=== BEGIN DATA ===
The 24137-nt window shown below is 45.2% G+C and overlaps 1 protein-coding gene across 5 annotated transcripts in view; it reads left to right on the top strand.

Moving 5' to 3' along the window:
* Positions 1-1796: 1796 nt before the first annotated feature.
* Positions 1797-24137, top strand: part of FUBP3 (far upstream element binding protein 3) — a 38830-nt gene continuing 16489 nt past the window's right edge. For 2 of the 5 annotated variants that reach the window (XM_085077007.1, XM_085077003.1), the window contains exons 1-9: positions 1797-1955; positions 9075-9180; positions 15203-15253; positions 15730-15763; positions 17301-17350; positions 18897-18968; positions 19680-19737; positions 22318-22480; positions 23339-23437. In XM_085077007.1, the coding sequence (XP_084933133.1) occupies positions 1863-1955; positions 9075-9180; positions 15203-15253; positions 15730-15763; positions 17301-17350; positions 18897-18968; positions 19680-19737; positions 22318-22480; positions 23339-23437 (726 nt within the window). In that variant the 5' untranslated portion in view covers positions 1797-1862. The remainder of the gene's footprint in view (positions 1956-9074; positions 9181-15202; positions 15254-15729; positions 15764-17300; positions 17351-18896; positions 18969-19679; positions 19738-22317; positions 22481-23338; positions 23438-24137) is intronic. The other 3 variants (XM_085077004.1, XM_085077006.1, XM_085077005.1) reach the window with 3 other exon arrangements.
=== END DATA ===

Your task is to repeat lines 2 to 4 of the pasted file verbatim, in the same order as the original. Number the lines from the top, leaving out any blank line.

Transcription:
Moving 5' to 3' along the window:
* Positions 1-1796: 1796 nt before the first annotated feature.
* Positions 1797-24137, top strand: part of FUBP3 (far upstream element binding protein 3) — a 38830-nt gene continuing 16489 nt past the window's right edge. For 2 of the 5 annotated variants that reach the window (XM_085077007.1, XM_085077003.1), the window contains exons 1-9: positions 1797-1955; positions 9075-9180; positions 15203-15253; positions 15730-15763; positions 17301-17350; positions 18897-18968; positions 19680-19737; positions 22318-22480; positions 23339-23437. In XM_085077007.1, the coding sequence (XP_084933133.1) occupies positions 1863-1955; positions 9075-9180; positions 15203-15253; positions 15730-15763; positions 17301-17350; positions 18897-18968; positions 19680-19737; positions 22318-22480; positions 23339-23437 (726 nt within the window). In that variant the 5' untranslated portion in view covers positions 1797-1862. The remainder of the gene's footprint in view (positions 1956-9074; positions 9181-15202; positions 15254-15729; positions 15764-17300; positions 17351-18896; positions 18969-19679; positions 19738-22317; positions 22481-23338; positions 23438-24137) is intronic. The other 3 variants (XM_085077004.1, XM_085077006.1, XM_085077005.1) reach the window with 3 other exon arrangements.